What’s not mentioned in the few paragraphs on Berman’s experience in Beyond Biocentrism is the ardent spiritual seeking that had possibly primed him for that insight. In addition to his physiology text, college-age Berman was also reading Alan Watts, D.T. Suzuki and other writers associated with Zen Buddhism in the West. And he was doing his best to cultivate Samadhi, the state of undistracted awareness at the heart of Zen practice.
“I wanted that so badly,” Berman said. “But no amount of meditation was succeeding. One time on the subway I remember using all of my physical strength to try to make my mind empty. My whole body was shaking with the effort! But, of course, nothing worked.”
Then one evening, when he said that his mind couldn’t have been further from Eastern thought, the opening happened on its own. Berman said that while the experience lasted, everything was suffused with an ecstatic bluish-white light, and he moved through his daily activities in a state of uninterrupted joy. At one point, during a lecture, he was able to watch his professor’s words forming before the professor spoke them.
No thoughts passed through Berman’s mind during those three weeks. Some of the far-out propositions he had read in his Zen books—that time along with birth and death are illusions, for example—now seemed obvious to him. Without those illusory markers of finitude and identity to stake out his equally illusory sense of self, that disappeared as well.
“There was no Bob,” Berman said. “That was clear as a bell, right down to my bones and marrow.”
He perceived the window was closing when Beatles songs began to drift through his mind. Then thoughts came back, and an existential heaviness that had been lifted during his kensho settled back onto him. Finally his sense of self returned.
“I was looking out at the world through my eyes again,” Berman said. “And it felt restricted. That sense of freedom and joy, certainty and clarity, was gone.”
While the authors of Beyond Biocentrism assure their readers that Berman’s experience was not drug-induced, the feeling of wonder that accompanied the “Satori experience” and the disappointment that followed its ending compelled Berman to chase the high. He went to India, where he lived for three years. (“They have it in the air there—it felt like coming home”). Ram Dass rented a beach home next to his, in the temple town of Puri.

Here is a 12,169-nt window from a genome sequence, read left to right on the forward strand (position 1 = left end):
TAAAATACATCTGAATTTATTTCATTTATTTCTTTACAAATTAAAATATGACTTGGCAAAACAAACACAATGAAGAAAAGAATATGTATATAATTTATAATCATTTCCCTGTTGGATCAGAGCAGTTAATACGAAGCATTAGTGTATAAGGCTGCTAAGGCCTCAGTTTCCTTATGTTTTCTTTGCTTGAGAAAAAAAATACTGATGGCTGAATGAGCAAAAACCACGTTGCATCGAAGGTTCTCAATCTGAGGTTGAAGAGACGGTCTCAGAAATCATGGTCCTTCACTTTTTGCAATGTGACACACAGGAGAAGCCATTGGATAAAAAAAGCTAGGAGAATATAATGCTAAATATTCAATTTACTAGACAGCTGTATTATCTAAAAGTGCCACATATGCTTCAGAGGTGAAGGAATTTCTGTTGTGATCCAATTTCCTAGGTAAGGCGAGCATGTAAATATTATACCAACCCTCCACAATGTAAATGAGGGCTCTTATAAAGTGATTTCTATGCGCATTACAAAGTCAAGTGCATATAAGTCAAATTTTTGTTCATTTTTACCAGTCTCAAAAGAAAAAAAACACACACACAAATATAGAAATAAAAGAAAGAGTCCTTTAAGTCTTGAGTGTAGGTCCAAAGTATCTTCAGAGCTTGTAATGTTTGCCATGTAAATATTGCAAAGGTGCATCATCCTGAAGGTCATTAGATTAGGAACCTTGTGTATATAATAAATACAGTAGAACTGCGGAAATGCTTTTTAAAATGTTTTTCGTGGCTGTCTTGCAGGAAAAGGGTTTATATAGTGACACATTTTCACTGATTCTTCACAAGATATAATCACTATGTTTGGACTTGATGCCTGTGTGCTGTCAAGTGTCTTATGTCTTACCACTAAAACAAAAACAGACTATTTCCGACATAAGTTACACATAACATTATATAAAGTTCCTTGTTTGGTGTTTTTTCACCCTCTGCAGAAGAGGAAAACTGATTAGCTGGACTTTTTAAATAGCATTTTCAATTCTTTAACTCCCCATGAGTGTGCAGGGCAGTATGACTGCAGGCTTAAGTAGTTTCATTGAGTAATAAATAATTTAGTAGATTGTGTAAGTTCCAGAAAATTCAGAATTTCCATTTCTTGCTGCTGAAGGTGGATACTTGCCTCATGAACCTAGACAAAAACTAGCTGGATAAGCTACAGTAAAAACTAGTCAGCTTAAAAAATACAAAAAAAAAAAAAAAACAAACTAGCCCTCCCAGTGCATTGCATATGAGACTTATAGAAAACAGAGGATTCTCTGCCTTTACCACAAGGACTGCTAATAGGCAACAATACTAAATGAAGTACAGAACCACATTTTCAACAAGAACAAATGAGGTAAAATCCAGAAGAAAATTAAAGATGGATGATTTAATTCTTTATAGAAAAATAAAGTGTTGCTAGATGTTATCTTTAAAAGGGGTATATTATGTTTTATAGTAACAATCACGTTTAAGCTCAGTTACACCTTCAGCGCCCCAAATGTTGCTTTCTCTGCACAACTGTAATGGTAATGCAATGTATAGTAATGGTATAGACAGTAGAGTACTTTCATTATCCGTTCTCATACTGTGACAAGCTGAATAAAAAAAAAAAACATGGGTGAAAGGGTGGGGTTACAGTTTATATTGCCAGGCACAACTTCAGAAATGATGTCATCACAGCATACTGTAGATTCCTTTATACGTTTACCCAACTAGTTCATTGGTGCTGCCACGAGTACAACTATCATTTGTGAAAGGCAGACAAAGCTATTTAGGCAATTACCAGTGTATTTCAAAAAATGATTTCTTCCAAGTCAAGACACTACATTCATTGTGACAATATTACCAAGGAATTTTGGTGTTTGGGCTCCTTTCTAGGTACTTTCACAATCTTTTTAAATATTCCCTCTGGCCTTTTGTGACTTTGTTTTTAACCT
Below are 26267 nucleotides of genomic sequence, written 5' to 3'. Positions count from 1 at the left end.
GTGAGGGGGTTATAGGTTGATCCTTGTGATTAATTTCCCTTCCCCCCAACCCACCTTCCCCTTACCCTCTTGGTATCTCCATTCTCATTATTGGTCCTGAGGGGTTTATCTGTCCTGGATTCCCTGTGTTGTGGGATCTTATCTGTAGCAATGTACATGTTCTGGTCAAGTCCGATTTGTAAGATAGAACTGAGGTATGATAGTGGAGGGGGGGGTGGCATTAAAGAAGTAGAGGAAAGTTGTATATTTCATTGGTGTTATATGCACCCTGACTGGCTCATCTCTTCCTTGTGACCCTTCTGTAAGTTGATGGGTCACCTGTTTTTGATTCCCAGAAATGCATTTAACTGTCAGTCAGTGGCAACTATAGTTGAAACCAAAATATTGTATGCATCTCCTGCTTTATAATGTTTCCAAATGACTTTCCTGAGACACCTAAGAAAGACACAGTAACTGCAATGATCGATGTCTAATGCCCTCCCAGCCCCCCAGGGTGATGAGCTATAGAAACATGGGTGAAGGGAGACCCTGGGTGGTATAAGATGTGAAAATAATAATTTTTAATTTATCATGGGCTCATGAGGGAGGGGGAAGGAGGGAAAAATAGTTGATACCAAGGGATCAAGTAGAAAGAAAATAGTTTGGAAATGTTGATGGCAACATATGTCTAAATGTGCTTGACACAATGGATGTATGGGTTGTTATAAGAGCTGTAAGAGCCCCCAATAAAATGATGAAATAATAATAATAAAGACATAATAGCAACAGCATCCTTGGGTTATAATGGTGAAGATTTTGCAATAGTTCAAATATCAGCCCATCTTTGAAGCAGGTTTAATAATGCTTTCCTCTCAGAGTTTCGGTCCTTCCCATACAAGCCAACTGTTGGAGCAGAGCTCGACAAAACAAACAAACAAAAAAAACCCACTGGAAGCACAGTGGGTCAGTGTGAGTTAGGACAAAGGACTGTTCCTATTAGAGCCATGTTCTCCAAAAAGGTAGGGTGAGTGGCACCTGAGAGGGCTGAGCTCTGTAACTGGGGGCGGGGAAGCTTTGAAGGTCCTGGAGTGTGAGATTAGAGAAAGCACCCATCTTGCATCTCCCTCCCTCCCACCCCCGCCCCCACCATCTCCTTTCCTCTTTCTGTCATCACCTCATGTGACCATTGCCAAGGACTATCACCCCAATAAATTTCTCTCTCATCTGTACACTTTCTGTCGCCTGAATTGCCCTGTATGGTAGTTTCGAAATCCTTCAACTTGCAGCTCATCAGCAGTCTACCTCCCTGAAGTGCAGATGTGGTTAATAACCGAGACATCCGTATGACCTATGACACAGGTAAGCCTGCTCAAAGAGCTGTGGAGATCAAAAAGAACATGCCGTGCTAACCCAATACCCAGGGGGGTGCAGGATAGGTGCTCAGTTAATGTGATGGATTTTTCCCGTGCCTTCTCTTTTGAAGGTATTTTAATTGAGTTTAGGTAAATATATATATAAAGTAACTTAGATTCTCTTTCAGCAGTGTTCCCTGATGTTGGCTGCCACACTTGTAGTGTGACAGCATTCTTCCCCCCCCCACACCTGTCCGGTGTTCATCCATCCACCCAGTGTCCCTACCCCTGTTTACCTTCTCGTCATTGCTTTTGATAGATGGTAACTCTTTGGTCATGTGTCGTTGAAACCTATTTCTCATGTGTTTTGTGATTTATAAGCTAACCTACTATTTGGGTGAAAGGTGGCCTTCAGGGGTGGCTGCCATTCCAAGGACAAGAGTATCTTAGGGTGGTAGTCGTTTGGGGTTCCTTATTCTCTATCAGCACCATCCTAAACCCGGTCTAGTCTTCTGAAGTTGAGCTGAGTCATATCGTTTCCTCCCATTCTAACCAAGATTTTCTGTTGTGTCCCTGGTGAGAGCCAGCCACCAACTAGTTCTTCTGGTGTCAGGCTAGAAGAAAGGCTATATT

Eventually he returned to the United States, began his career and settled in upstate New York, near Woodstock. Berman said he has had a brief reprise of that spiritual insight from his college years, but the opening lasted only for a few minutes. The most palpable legacy of his experience is what he described as a feeling of “non-doer-ship.”
Berman said, “Most of the time I have a sense of everything happening on its own. Decisions happen by themselves—I don’t feel I have to do stuff.”
The life-altering experience he had in his 20s has also inevitably shaped the way he presents cosmological ideas to popular audiences.
“Consciousness is really a bag of worms,” he said. “When I talk about space not being real or time not being real, I’m not going to say anything about Eastern religion.”
Instead, he points to the implications of Einstein’s theory of relativity as well as more recent work on quantum theory to show that consciousness is “baked into” nature. In other words nature and consciousness are just a single entity.
“But if you ask whether I have a Zen practice, it would depend on what year you’re talking to me.”
When asked what his life is like, Berman mentioned his morning routine, which involves sitting in the back of his house in Woodstock and taking in the current seasonal mantle of a field framed by distant mountains.
Simply appreciating life—it doesn’t get more Zen than that.